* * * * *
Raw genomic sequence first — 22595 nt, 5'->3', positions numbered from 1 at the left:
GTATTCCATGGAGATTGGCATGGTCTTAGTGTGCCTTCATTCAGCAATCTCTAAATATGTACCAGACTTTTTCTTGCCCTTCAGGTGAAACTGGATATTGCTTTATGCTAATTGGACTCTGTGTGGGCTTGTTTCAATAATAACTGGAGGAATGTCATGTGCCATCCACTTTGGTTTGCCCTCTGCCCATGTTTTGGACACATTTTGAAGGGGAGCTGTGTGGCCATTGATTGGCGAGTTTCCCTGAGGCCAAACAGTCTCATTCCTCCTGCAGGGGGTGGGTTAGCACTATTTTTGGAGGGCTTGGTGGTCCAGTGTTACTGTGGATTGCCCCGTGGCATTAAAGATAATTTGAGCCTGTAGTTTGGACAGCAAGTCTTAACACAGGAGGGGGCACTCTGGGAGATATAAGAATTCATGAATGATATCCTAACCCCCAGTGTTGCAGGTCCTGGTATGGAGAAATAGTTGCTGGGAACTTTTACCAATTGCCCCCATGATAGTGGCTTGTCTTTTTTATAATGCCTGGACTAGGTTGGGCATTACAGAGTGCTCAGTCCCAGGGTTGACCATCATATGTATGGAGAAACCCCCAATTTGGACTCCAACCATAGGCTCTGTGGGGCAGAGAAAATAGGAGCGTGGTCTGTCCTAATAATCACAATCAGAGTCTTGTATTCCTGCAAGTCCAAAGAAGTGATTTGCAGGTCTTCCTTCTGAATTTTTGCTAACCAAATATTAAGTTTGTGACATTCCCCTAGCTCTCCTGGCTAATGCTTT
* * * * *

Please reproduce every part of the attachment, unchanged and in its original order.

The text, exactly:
Raw genomic sequence first — 22595 nt, 5'->3', positions numbered from 1 at the left:
GTATTCCATGGAGATTGGCATGGTCTTAGTGTGCCTTCATTCAGCAATCTCTAAATATGTACCAGACTTTTTCTTGCCCTTCAGGTGAAACTGGATATTGCTTTATGCTAATTGGACTCTGTGTGGGCTTGTTTCAATAATAACTGGAGGAATGTCATGTGCCATCCACTTTGGTTTGCCCTCTGCCCATGTTTTGGACACATTTTGAAGGGGAGCTGTGTGGCCATTGATTGGCGAGTTTCCCTGAGGCCAAACAGTCTCATTCCTCCTGCAGGGGGTGGGTTAGCACTATTTTTGGAGGGCTTGGTGGTCCAGTGTTACTGTGGATTGCCCCGTGGCATTAAAGATAATTTGAGCCTGTAGTTTGGACAGCAAGTCTTAACACAGGAGGGGGCACTCTGGGAGATATAAGAATTCATGAATGATATCCTAACCCCCAGTGTTGCAGGTCCTGGTATGGAGAAATAGTTGCTGGGAACTTTTACCAATTGCCCCCATGATAGTGGCTTGTCTTTTTTATAATGCCTGGACTAGGTTGGGCATTACAGAGTGCTCAGTCCCAGGGTTGACCATCATATGTATGGAGAAACCCCCAATTTGGACTCCAACCATAGGCTCTGTGGGGCAGAGAAAATAGGAGCGTGGTCTGTCCTAATAATCACAATCAGAGTCTTGTATTCCTGCAAGTCCAAAGAAGTGATTTGCAGGTCTTCCTTCTGAATTTTTGCTAACCAAATATTAAGTTTGTGACATTCCCCTAGCTCTCCTGGCTAATGCTTT